The proportion of working-age Americans who have medical bill problems or who are paying off medical debt climbed from 34 percent to 41 percent between 2005 and 2007, bringing the total to 72 million, according to recent survey findings from The Commonwealth Fund. In addition, seven million adults age 65 and over also had problems paying medical bills, for a total of 79 million adults with medical bill problems or medical debt.
Data come from the Commonwealth Fund Biennial Health Insurance Survey (2007), a national telephone survey conducted in 2007 among a nationally representative sample of 3,501 adults age 19 and older living in the continental United States.
In a report about the survey findings, the authors describe how working-age adults are becoming more exposed to the rising costs of health care, either because they have lost insurance through their jobs or because they are paying more out of pocket for their health care. This combination of factors, along with sluggish growth in average family incomes, is contributing to problems with medical bills and cost-related delays in getting needed health care.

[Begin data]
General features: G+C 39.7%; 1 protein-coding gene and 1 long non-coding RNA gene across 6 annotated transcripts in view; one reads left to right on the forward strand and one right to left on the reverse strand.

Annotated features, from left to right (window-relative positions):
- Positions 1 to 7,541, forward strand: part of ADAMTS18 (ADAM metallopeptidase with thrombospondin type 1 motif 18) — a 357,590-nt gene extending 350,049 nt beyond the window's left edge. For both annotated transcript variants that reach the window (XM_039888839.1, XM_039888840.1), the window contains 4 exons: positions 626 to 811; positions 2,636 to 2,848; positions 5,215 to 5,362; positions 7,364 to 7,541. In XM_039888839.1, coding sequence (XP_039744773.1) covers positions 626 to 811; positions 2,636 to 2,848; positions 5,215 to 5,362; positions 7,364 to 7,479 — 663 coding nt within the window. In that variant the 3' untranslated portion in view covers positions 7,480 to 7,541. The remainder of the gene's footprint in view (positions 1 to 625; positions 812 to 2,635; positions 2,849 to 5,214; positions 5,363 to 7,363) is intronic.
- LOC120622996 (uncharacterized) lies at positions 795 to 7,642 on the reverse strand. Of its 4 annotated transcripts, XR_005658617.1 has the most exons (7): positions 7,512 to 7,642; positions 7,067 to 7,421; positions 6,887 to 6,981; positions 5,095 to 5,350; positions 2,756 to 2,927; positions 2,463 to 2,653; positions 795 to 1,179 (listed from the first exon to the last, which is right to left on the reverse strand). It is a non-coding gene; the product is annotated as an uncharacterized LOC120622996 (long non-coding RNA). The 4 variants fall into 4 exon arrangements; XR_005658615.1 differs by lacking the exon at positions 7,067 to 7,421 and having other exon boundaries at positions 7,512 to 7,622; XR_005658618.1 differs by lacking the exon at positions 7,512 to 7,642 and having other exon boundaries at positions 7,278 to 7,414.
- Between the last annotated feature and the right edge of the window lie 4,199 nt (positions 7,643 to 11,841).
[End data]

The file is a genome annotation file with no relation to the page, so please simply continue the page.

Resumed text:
The report finds that in 2007, nearly two-thirds of U.S. adults under age 65, or 116 million people, had medical bill problems or debt, went without needed care because of cost, were uninsured for a time, or were underinsured - insured but had high out-of-pocket medical expenses or deductibles relative to income. While the increase in problems paying medical bills or carrying unpaid medical bills cuts across income brackets, low and moderate income families are burdened the most.
"While gas and food prices are increasing and home values are declining, the rise in health care costs is surpassing income growth and fewer people have adequate insurance. As a result, working people are struggling to pay their bills and accruing medical debt", said Sara Collins, Commonwealth Fund Assistant Vice President, and the study's lead author.
COMPAMED.de; Source: Commonwealth Fund